Nothing Adds Up in American Math

"Dividing Line" and "Skin-deep," two poems by Jackson Musker

Nothing Adds Up in American Math

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Dividing Line

If every crosswalk is an equals sign, 
then every block’s an equation 
that needs balancing. On Kansas City’s 
State Line Road, the median 
divides one whole state from another: 
this side’s Missouri and that one’s Kansas. 
Want proof? You’ll find two Starbucks 
kitty-corner, each with different taxes. 
K & M have variable trash theories, too: 
apparently Kansas takes anything 
so Missourians pile up their wagons and head west 
with mildewy fridges and gullied mattresses 
to dump. It’s All-American math, writ large: 
we add and subtract, we go forth and multiply, 
we divide and conquer, we raise and raze 
and remodel. The signs are everywhere 
on a street that zips up miles and miles 
of mom and pop shops, that connects country 
clubs and cattle country. We show our work 
so proudly. But what about the woman 
in rags stumbling along the median?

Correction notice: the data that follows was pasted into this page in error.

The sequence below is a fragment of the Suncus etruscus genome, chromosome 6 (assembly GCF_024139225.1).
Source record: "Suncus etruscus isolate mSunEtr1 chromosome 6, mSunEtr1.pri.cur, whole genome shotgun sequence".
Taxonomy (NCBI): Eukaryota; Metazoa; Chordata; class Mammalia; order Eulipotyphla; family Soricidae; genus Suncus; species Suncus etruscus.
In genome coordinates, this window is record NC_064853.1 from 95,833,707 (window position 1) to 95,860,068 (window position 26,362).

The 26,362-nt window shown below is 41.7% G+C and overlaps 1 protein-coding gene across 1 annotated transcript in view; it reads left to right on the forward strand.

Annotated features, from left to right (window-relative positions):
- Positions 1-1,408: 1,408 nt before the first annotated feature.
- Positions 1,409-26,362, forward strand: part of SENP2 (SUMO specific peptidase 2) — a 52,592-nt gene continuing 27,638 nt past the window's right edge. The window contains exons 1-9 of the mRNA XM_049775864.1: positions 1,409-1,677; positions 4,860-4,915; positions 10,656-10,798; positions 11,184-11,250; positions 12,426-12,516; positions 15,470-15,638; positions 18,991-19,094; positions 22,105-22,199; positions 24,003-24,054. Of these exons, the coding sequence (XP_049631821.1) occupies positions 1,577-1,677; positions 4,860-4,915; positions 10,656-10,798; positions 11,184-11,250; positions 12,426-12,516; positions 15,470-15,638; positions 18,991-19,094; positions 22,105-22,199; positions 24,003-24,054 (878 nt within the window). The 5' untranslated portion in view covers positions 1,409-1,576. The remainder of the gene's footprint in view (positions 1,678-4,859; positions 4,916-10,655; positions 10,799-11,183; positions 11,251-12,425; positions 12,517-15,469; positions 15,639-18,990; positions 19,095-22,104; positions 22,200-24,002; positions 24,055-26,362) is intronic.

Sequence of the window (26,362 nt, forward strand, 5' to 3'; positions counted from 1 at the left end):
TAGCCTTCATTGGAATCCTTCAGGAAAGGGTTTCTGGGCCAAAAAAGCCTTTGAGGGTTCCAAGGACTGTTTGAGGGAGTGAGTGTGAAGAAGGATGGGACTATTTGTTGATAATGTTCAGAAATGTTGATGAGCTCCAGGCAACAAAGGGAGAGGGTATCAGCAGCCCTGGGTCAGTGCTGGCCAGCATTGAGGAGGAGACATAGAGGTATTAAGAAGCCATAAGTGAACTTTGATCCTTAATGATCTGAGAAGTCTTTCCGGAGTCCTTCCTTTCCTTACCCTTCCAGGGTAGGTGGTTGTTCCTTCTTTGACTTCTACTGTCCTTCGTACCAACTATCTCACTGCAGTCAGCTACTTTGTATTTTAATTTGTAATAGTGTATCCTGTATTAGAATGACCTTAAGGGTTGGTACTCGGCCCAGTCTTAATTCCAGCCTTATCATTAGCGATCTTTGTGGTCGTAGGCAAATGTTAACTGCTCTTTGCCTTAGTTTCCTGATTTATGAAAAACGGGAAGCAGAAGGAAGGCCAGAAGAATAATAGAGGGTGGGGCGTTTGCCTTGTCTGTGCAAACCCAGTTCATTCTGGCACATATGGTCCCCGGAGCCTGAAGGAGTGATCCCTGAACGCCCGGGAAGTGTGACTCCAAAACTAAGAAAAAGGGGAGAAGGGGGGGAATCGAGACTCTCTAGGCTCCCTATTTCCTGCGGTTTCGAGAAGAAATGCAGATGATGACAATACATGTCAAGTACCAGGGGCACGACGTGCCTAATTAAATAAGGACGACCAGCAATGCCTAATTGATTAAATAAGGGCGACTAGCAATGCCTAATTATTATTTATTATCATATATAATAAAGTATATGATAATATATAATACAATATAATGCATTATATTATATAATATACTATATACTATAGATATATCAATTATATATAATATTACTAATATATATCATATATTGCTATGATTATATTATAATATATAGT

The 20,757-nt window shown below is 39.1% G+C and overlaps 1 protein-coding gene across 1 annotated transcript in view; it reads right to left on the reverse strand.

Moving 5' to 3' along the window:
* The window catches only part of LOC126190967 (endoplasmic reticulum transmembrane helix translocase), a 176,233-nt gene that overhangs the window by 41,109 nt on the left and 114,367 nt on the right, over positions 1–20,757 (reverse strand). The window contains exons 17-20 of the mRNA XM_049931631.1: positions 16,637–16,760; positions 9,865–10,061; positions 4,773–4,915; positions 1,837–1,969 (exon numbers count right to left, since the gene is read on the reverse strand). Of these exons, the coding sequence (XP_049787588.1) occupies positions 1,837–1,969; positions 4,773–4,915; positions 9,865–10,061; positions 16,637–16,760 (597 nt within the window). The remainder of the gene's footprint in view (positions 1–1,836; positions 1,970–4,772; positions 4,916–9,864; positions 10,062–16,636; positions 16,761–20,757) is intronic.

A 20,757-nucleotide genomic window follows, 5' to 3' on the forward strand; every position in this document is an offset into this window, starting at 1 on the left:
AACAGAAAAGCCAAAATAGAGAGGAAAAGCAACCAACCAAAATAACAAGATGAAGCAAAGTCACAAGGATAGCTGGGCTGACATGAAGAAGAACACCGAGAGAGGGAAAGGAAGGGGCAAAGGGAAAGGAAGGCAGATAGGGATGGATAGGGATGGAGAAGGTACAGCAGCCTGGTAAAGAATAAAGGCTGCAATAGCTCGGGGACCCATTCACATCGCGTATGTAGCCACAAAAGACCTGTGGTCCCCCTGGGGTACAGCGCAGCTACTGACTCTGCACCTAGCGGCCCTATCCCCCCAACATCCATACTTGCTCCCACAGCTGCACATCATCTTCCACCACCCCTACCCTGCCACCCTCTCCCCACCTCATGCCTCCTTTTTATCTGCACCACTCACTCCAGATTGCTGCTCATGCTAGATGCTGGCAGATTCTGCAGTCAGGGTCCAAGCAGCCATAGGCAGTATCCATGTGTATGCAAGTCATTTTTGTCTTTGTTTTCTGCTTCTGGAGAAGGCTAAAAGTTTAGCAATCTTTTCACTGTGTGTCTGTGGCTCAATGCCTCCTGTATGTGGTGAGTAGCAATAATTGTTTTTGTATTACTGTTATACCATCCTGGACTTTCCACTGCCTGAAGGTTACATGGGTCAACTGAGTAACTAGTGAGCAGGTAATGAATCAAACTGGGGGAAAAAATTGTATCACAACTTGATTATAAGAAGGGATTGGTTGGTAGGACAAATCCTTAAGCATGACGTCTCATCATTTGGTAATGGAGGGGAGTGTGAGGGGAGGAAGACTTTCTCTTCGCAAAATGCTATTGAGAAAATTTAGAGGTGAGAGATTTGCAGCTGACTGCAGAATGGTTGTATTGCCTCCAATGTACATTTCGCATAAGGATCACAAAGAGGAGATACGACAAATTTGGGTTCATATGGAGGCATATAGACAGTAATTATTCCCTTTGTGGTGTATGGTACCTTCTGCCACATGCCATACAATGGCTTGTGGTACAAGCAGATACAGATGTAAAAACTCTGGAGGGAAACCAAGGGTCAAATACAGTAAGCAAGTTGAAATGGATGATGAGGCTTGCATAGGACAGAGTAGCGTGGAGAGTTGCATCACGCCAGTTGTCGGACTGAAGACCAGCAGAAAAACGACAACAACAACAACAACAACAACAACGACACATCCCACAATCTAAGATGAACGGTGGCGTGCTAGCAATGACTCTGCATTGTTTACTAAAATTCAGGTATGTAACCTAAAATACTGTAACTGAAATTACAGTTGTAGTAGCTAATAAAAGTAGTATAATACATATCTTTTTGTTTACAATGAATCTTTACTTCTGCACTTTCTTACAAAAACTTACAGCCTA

Can you tell me what state she’s in? 
How will we divine the answer?


I spied the snake in the middle of shedding: 
its former jacket half-attached, 
baking and blanching like a corn husk 
in August, almost to bone-white. 

I got to wondering what it had touched, 
this older skin: the underbrush it split, the loose soil 
it furrowed, the scalding stones it coiled around 
and cooled, soaking in heat from every side...

I've heard it's a painless process, this days-long 
unzipping. It's just a surface, they say: the body feels 
nothing as it pulls away. Soon the snake will glisten again—
slick and unencumbered; re-striped; ready to race.

I don't know if a goodbye is better fast or slow:
a violent rip, or a subtle sloughing off. 
If it's healthier to see the skin go— 
a scroll of our lives unfurling, with legible scars— 

or to lose pieces of ourselves without knowing:
rushing down the drain with the soap flakes, 
gathering as dust on an uncracked book,
swirling in the air when the light is right...

Five million transformations every minute. 
First and last impressions raining 
all around us. Drier than dry. Weightless 
and impossible to carry. Here and gone.


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